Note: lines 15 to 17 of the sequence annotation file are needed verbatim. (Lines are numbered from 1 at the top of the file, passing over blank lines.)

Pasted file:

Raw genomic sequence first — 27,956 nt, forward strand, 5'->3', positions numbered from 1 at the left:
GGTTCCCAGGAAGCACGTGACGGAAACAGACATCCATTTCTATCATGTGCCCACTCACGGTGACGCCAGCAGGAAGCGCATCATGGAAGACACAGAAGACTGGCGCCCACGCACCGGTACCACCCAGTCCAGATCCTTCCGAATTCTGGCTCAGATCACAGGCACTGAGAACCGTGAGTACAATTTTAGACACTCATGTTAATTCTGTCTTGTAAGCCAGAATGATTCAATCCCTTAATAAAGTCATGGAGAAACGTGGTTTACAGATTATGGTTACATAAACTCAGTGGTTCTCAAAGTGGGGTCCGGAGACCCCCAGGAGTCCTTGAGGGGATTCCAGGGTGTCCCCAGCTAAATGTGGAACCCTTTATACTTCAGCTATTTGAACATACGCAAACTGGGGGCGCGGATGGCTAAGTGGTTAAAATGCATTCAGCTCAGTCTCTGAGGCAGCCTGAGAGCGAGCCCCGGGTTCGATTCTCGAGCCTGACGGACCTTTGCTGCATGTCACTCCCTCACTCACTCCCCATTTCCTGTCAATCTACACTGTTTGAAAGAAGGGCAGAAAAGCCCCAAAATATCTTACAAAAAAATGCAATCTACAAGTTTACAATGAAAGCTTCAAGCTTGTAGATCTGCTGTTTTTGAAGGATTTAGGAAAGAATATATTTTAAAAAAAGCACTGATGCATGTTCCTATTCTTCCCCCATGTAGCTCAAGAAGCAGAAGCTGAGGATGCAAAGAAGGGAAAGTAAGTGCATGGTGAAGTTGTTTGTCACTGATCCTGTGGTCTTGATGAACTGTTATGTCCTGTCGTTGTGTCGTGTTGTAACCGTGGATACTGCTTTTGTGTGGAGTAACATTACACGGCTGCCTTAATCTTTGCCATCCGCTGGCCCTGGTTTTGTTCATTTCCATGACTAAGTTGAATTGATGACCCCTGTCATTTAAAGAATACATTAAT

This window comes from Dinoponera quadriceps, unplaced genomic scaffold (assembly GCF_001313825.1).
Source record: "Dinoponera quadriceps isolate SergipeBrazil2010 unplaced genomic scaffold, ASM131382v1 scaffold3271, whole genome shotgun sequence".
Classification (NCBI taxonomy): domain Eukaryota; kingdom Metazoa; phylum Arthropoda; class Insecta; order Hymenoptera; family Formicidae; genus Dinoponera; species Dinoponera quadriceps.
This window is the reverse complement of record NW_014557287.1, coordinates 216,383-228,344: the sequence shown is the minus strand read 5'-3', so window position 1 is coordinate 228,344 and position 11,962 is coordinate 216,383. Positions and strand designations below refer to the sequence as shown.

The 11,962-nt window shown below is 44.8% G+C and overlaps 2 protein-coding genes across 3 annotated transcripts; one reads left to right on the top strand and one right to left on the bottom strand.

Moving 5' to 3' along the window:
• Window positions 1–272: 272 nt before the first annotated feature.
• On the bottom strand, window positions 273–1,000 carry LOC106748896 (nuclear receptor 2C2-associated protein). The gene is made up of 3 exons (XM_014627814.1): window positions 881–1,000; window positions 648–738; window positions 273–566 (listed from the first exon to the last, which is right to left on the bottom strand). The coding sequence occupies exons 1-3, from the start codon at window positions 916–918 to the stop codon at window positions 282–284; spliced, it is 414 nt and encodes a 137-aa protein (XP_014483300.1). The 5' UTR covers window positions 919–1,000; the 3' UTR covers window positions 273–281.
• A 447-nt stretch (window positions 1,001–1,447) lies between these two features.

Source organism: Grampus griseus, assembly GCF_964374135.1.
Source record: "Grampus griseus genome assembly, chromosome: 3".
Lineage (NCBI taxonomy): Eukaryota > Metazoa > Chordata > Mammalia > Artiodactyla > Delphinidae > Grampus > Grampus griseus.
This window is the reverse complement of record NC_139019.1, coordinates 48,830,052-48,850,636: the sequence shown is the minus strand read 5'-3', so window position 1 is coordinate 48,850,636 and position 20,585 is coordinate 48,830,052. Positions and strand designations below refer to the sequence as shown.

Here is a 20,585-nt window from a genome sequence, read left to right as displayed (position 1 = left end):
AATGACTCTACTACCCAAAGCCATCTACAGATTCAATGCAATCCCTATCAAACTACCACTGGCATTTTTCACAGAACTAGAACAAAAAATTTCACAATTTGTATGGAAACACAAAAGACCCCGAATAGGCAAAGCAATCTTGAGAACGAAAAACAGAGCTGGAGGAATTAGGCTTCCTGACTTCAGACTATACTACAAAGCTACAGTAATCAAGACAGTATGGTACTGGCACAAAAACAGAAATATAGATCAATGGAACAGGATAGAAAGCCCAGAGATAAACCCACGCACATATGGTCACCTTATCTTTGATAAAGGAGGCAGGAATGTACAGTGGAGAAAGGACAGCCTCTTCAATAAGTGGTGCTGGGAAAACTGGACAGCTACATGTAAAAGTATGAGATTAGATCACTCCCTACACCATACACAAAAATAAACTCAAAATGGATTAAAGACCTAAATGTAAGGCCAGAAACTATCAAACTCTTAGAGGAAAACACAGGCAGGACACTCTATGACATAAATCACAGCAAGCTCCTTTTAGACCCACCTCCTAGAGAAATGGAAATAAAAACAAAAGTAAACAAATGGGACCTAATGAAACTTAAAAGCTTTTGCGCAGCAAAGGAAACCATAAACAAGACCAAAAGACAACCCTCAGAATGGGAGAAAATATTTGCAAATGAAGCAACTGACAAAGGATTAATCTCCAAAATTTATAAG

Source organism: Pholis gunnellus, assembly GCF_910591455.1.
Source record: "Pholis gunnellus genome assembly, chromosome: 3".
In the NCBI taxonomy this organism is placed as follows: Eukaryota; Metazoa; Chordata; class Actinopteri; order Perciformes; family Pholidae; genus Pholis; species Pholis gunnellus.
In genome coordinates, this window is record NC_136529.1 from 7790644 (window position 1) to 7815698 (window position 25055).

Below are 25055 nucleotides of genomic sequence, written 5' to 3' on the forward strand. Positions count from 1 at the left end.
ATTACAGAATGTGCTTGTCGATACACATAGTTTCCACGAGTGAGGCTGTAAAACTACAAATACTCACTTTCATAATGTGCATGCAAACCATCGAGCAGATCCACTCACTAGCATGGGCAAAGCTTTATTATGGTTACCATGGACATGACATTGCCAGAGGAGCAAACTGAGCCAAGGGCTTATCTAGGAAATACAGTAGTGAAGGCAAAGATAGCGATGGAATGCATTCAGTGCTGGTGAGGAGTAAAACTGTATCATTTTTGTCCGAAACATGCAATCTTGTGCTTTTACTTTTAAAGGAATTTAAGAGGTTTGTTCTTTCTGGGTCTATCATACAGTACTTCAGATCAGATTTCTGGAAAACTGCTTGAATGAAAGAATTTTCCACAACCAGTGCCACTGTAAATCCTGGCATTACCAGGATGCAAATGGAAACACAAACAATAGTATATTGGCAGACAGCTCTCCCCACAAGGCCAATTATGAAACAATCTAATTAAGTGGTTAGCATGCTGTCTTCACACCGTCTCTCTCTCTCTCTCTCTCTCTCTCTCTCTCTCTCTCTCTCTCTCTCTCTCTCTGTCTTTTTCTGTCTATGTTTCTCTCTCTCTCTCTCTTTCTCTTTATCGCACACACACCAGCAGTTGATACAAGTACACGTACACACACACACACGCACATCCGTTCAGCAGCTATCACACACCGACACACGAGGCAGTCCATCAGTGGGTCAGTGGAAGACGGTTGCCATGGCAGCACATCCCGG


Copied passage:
This window is the reverse complement of record NC_139019.1, coordinates 48,830,052-48,850,636: the sequence shown is the minus strand read 5'-3', so window position 1 is coordinate 48,850,636 and position 20,585 is coordinate 48,830,052. Positions and strand designations below refer to the sequence as shown.

Here is a 20,585-nt window from a genome sequence, read left to right as displayed (position 1 = left end):
AATGACTCTACTACCCAAAGCCATCTACAGATTCAATGCAATCCCTATCAAACTACCACTGGCATTTTTCACAGAACTAGAACAAAAAATTTCACAATTTGTATGGAAACACAAAAGACCCCGAATAGGCAAAGCAATCTTGAGAACGAAAAACAGAGCTGGAGGAATTAGGCTTCCTGACTTCAGACTATACTACAAAGCTACAGTAATCAAGACAGTATGGTACTGGCACAAAAACAGAAATATAGATCAATGGAACAGGATAGAAAGCCCAGAGATAAACCCACGCACATATGGTCACCTTATCTTTGATAAAGGAGGCAGGAATGTACAGTGGAGAAAGGACAGCCTCTTCAATAAGTGGTGCTGGGAAAACTGGACAGCTACATGTAAAAGTATGAGATTAGATCACTCCCTACACCATACACAAAAATAAACTCAAAATGGATTAAAGACCTAAATGTAAGGCCAGAAACTATCAAACTCTTAGAGGAAAACACAGGCAGGACACTCTATGACATAAATCACAGCAAGCTCCTTTTAGACCCACCTCCTAGAGAAATGGAAATAAAAACAAAAGTAAACAAATGGGACCTAATGAAACTTAAAAGCTTTTGCGCAGCAAAGGAAACCATAAACAAGACCAAAAGACAACCCTCAGAATGGGAGAAAATATTTGCAAATGAAGCAACTGACAAAGGATTAATCTCCAAAATTTATAAG